Waterfront fire marks Kingston’s third total-loss in one month

KINGSTON — Originally built in 1939, a Washington Boulevard house near Appletree Cove in Kingston was consumed by a fire which appears to have originated on the exterior of the house’s north side.

Crews spent hours on site late Friday and into early Saturday morning extinguishing the blaze and the subsequent “hot spots” after the fire was under control.

The owners (a couple) were not home at the time of the fire, according to Michele Laboda of North Kitsap Fire & Rescue. The 2,200 square-foot beach house was used primarily as a vacation home and one of the owners’ brother had been living there.

As of Monday morning, investigators believed that the fire originated outside the house near a covered porch, where some construction had been taking place.

“Found in the same area were a number of indicators that construction work had been going on,” Laboda said. “There was the remains of a power saw, there was a stereo, there were paintbrushes, paint cans, things like that.”

Laboda explained that investigators did not appear to have any reason to believe that the fire was caused by anything other than an accident.

“Investigators typically don’t ever go to a criminal cause until they can rule out all other causes and they have no reason to believe that there was a criminal cause since there are many possible accidental causes,” she explained.

Laboda noted that based on her experience, there are a number of possible accidental causes associated with fires that occur in construction areas.

“Electrical connections, extension cords that are typically used to power tools when construction is underway, some paints and finishes are combustible and brushes, rags, paint thinner and related materials sometimes play into a fire cause. Sometimes people are using smoking materials, these are all the many possibilities.”

One neighbor said she’s never seen anything like it. Hilarie Hanson lives a few houses down and said she knows the owners.

“It was a home that he grew up in,” Hanson said. “It was sold away from the family and he bought it back. They’ve been renovating it … and it just went up. Pretty sad.”

Hilarie and her husband, Jack Hanson, first noticed the fire around 8 p.m. Friday evening. The house was located on the beach and sat below neighboring homes, making it difficult for firefighters to reach. This also made it tough for neighbors to notice it until the flames had overtaken it.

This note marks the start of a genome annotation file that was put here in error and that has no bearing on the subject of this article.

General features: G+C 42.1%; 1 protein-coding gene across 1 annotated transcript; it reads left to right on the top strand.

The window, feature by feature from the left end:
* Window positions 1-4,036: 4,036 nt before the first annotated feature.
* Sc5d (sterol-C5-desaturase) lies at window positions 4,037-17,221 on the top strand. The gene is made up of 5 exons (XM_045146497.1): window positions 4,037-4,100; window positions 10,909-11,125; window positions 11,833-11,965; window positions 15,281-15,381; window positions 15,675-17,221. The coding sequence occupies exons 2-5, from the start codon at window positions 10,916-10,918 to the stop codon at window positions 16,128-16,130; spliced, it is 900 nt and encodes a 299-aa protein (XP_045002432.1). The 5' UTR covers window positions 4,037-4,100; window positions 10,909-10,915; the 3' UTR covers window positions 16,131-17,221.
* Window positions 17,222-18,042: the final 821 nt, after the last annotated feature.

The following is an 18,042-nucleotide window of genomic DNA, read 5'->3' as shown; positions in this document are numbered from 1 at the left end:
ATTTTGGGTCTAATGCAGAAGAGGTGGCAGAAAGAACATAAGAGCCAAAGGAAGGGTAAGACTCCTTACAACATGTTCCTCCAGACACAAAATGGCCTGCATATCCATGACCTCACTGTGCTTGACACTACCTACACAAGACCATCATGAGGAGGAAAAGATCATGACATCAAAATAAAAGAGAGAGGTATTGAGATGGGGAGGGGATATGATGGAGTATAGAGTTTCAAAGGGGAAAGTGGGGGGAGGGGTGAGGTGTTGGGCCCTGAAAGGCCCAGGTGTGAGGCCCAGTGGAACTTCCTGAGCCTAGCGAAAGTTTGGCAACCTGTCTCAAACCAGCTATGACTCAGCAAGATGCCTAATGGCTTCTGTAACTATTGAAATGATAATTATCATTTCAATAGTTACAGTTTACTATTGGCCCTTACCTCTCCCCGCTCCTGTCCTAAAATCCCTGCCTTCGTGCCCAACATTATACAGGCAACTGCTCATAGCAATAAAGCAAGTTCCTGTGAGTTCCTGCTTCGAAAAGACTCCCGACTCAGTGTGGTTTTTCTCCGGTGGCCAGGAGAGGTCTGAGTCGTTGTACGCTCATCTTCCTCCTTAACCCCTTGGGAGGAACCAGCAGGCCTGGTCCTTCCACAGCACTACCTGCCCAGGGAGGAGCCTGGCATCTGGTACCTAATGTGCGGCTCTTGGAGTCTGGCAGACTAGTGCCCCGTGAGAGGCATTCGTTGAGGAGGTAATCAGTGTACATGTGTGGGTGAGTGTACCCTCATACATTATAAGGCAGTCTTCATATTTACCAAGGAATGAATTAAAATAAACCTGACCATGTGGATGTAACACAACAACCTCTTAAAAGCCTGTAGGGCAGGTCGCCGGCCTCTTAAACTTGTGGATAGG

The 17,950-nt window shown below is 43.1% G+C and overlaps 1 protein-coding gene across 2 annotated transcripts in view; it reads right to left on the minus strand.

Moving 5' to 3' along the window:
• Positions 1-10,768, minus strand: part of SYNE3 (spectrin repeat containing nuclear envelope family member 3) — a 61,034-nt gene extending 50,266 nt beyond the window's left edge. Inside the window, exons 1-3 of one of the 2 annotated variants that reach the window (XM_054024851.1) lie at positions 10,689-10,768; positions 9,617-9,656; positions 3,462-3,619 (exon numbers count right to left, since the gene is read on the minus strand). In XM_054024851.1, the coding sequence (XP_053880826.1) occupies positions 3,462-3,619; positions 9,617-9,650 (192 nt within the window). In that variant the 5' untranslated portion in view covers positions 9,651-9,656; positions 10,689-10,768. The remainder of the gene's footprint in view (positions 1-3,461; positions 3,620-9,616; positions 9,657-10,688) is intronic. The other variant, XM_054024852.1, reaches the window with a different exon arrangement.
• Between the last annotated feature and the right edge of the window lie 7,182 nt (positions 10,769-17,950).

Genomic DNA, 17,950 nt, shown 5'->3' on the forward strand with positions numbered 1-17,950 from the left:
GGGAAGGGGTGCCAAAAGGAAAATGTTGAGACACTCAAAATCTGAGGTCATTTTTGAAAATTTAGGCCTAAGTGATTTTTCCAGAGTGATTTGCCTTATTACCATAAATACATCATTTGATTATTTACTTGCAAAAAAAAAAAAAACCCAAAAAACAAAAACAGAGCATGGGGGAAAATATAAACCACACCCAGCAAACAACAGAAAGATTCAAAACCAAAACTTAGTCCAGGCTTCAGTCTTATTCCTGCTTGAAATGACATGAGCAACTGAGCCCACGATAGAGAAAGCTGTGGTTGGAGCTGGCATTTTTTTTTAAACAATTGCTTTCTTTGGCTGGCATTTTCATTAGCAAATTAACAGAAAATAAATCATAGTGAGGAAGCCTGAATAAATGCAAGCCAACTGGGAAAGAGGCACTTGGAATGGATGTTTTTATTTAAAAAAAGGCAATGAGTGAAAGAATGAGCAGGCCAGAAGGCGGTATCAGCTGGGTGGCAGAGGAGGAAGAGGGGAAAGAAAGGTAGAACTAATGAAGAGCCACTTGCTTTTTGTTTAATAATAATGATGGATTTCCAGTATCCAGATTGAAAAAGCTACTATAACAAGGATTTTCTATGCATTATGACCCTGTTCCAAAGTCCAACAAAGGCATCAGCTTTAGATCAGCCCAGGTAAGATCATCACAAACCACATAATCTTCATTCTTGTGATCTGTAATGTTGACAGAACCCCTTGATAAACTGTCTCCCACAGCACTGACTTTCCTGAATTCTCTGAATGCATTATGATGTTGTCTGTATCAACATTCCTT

“It went fast,” Hilarie said. “When we first saw it, it looked like somebody had a big bonfire.”

Just minutes later, they noticed it was completely engulfed.

North Kitsap Fire & Rescue, Poulsbo Fire Department and Bainbridge Island Fire Department all responded to the call as the structure proved difficult to access. The cabin was located on a single-lane road with steep, narrow curves without a fire hydrant nearby for crews to use.

To compound matters, a low tide prevented NKF&R’s Marine 81, from providing assistance from the water. Crews attempted to use it but couldn’t get close enough to spray water onto the growing flames — which, crews reported, reached as tall as 80 feet.

“Officials also note that firefighters succeeded in preventing the fierce blaze from spreading to adjacent homes — a task that would have been even more difficult had the fire occurred during the dry season,” Laboda said. “Furthermore, no one was hurt in the effort despite steep terrain and the hundreds of feet of stairs and ramps that had to be traversed to reach the home.”

It took until the early hours of Saturday morning to control and extinguish the flames. The cause of the fire is still under investigation as neighbors and crews both report that nobody was home at the time the fire was reported.

The owners are insured, Laboda said, adding that “the displaced man has declined any assistance from the Red Cross.”

The Washington Boulevard fire was the third total-loss fire in the area during the month of March. A March 1 fire on Marine View Drive and a March 4 fire on Sandy Beach Lane, completely consumed the homes in which they were reported.

Laboda said the damage to these homes may have been prevented, had they been outfitted with a monitored smoke detector, a device which notifies authorities when the detector goes off. Laboda noted that both the Washington Boulevard fire and the Sandy Beach Lane Fire were not reported until the flames had broken through to the exterior of the homes.

— Jacob Moore is a reporter for Kitsap Daily News. Contact him at jmoore@soundpublishing.com or follow him on Twitter @JMooreKDN.